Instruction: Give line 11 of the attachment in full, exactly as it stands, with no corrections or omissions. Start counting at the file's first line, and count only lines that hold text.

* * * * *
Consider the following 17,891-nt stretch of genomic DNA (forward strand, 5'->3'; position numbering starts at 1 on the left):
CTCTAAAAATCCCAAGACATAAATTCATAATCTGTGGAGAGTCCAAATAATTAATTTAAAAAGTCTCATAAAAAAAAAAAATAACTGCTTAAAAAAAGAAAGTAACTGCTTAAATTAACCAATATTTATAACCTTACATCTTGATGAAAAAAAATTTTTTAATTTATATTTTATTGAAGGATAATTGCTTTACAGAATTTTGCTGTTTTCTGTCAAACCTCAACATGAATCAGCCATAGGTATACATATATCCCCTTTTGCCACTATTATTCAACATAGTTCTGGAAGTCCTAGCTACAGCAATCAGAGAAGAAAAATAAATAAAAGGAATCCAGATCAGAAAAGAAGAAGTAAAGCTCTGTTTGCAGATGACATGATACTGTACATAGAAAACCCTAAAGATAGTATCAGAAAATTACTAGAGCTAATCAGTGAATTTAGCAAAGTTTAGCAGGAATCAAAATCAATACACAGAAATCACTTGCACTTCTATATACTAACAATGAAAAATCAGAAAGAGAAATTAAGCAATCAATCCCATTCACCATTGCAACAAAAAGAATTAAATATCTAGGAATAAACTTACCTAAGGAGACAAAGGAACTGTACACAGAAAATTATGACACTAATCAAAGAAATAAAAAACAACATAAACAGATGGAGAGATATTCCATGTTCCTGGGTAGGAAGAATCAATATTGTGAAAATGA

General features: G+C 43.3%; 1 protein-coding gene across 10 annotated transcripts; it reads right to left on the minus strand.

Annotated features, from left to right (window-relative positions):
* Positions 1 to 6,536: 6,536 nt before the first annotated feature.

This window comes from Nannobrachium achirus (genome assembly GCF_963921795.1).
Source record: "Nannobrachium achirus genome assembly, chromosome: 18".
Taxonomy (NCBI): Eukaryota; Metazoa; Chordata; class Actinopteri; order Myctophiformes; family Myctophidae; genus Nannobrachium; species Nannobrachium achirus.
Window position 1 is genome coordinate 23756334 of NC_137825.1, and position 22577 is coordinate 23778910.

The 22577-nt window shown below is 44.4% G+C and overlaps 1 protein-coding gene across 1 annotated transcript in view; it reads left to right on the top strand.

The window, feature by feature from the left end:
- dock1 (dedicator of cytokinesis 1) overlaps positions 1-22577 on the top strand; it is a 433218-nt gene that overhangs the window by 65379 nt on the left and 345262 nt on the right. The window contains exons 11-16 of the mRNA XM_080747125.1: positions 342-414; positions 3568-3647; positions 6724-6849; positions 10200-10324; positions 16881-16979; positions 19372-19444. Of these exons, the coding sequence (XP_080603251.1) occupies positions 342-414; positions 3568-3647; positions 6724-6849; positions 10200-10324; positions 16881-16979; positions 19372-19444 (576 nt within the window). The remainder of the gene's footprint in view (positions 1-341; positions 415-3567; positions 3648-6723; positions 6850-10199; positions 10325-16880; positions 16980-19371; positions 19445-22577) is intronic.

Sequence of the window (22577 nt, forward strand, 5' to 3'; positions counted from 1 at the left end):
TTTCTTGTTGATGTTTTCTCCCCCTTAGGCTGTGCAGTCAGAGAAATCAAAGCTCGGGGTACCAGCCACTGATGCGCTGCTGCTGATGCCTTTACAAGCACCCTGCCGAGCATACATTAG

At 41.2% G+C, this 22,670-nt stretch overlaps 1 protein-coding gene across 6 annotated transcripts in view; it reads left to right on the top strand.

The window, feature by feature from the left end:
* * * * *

The window, feature by feature from the left end: